I cannot tell you how many times I have worked with a client who has told me some sort of story about how they promote from within, but have a problem with the supervisors and/or managers not being able to let go of wanting to do the technical work instead of managing the technical work. It is not hard to understand. People get into a field because of their interests or passion, rarely for their desire to manage others.
An organization’s challenge is to either create technical career opportunities or help those who are technically proficient to successfully move into management. But how? Here are some tips:
- Clearly identify the skill sets required of managers and note how different they are from those required of technical workers. One of the places I would start is with Delegation and Holding People Accountable.
- Make the management skill sets part of your internal recruitment AND learning and development process.
- Require internal candidates to demonstrate management skills before being promoted through an assessment center or other valid selection process.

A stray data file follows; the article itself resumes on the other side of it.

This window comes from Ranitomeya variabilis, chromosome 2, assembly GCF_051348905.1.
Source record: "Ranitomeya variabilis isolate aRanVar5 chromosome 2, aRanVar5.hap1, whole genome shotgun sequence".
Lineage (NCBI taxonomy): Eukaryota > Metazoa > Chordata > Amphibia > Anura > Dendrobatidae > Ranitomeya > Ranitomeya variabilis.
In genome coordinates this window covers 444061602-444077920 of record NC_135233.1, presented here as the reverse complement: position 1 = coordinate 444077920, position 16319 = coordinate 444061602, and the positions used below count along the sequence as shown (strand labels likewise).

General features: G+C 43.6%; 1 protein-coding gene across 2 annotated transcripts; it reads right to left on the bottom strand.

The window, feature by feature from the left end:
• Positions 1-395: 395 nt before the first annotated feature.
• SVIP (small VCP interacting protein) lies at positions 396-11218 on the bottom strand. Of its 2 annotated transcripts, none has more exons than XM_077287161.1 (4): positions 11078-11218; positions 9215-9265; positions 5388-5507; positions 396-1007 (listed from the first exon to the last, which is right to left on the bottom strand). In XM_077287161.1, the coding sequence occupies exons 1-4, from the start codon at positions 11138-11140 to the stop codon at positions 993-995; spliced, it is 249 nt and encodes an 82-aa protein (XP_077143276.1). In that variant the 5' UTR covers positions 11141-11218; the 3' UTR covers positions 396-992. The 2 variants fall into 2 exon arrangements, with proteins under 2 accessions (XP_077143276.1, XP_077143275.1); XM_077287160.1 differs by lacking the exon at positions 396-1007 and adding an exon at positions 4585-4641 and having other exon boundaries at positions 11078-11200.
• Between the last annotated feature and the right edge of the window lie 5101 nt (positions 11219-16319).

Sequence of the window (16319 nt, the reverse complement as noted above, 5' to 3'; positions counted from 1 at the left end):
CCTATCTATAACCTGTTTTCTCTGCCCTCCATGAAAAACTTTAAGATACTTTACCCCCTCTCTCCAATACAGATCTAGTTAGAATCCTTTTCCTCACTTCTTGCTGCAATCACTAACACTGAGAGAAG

- Start people at an appropriate management level, regardless of how technically proficient they are.
While I’m not one to think that sports are necessarily a good analogy for the business world, I found this article to be an exception. It describes how John Elway,
a multiple Super Bowl winning quarterback with the Denver Broncos, learned management skills from the ground up. He wasn’t made a Vice President of the team after he retired. Rather, he honed his business skills in another field and then transferred them to a low level of football. It wasn’t until he demonstrated success there that he was giving the big opportunity. The time spent out of the spotlight clearly led to many learning experiences.
What makes the story powerful is the understanding that while there were some technical skills which would translate for him from the field to the front office, Elway (and his bosses) understood that others would have to be learned. The organization was willing to let him take the time to learn how to manage and lead in a non-technical role.
The lessons for the rest of us are that:
- Management skills are different from technical ones (e.g., the best sales person is not necessarily the best sales manager). We can use valid tools to identify which of our technical experts possess them.
- Management development is a journey, as is the acquisition of any skill set.